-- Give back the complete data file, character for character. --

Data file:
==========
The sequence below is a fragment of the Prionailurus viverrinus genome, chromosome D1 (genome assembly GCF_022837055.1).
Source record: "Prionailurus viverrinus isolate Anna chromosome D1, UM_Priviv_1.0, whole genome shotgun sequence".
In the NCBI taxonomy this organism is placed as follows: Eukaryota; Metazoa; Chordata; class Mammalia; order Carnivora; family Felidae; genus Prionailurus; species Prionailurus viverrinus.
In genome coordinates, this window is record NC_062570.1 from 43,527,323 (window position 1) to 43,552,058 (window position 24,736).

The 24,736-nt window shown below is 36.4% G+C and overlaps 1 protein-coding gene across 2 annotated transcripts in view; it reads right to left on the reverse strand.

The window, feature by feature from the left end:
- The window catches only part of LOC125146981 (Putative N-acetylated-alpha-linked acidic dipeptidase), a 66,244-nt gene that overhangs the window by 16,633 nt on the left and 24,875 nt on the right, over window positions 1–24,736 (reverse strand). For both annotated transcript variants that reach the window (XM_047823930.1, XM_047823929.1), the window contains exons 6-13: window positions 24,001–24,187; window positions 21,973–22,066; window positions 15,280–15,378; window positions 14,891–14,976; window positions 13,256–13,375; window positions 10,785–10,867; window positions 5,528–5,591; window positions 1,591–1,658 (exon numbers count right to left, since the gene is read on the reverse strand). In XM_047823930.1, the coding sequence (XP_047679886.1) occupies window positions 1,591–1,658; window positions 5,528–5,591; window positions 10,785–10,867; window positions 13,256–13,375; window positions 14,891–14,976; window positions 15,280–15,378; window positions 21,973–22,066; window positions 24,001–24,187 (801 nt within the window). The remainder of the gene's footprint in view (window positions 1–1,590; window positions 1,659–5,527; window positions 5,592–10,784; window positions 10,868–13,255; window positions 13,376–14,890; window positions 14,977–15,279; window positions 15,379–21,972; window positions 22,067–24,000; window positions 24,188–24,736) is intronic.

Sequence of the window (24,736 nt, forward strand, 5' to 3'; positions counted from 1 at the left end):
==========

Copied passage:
The sequence below is a fragment of the Prionailurus viverrinus genome, chromosome D1 (genome assembly GCF_022837055.1).
Source record: "Prionailurus viverrinus isolate Anna chromosome D1, UM_Priviv_1.0, whole genome shotgun sequence".
In the NCBI taxonomy this organism is placed as follows: Eukaryota; Metazoa; Chordata; class Mammalia; order Carnivora; family Felidae; genus Prionailurus; species Prionailurus viverrinus.
In genome coordinates, this window is record NC_062570.1 from 43,527,323 (window position 1) to 43,552,058 (window position 24,736).

The 24,736-nt window shown below is 36.4% G+C and overlaps 1 protein-coding gene across 2 annotated transcripts in view; it reads right to left on the reverse strand.

The window, feature by feature from the left end:
- The window catches only part of LOC125146981 (Putative N-acetylated-alpha-linked acidic dipeptidase), a 66,244-nt gene that overhangs the window by 16,633 nt on the left and 24,875 nt on the right, over window positions 1–24,736 (reverse strand). For both annotated transcript variants that reach the window (XM_047823930.1, XM_047823929.1), the window contains exons 6-13: window positions 24,001–24,187; window positions 21,973–22,066; window positions 15,280–15,378; window positions 14,891–14,976; window positions 13,256–13,375; window positions 10,785–10,867; window positions 5,528–5,591; window positions 1,591–1,658 (exon numbers count right to left, since the gene is read on the reverse strand). In XM_047823930.1, the coding sequence (XP_047679886.1) occupies window positions 1,591–1,658; window positions 5,528–5,591; window positions 10,785–10,867; window positions 13,256–13,375; window positions 14,891–14,976; window positions 15,280–15,378; window positions 21,973–22,066; window positions 24,001–24,187 (801 nt within the window). The remainder of the gene's footprint in view (window positions 1–1,590; window positions 1,659–5,527; window positions 5,592–10,784; window positions 10,868–13,255; window positions 13,376–14,890; window positions 14,977–15,279; window positions 15,379–21,972; window positions 22,067–24,000; window positions 24,188–24,736) is intronic.

Sequence of the window (24,736 nt, forward strand, 5' to 3'; positions counted from 1 at the left end):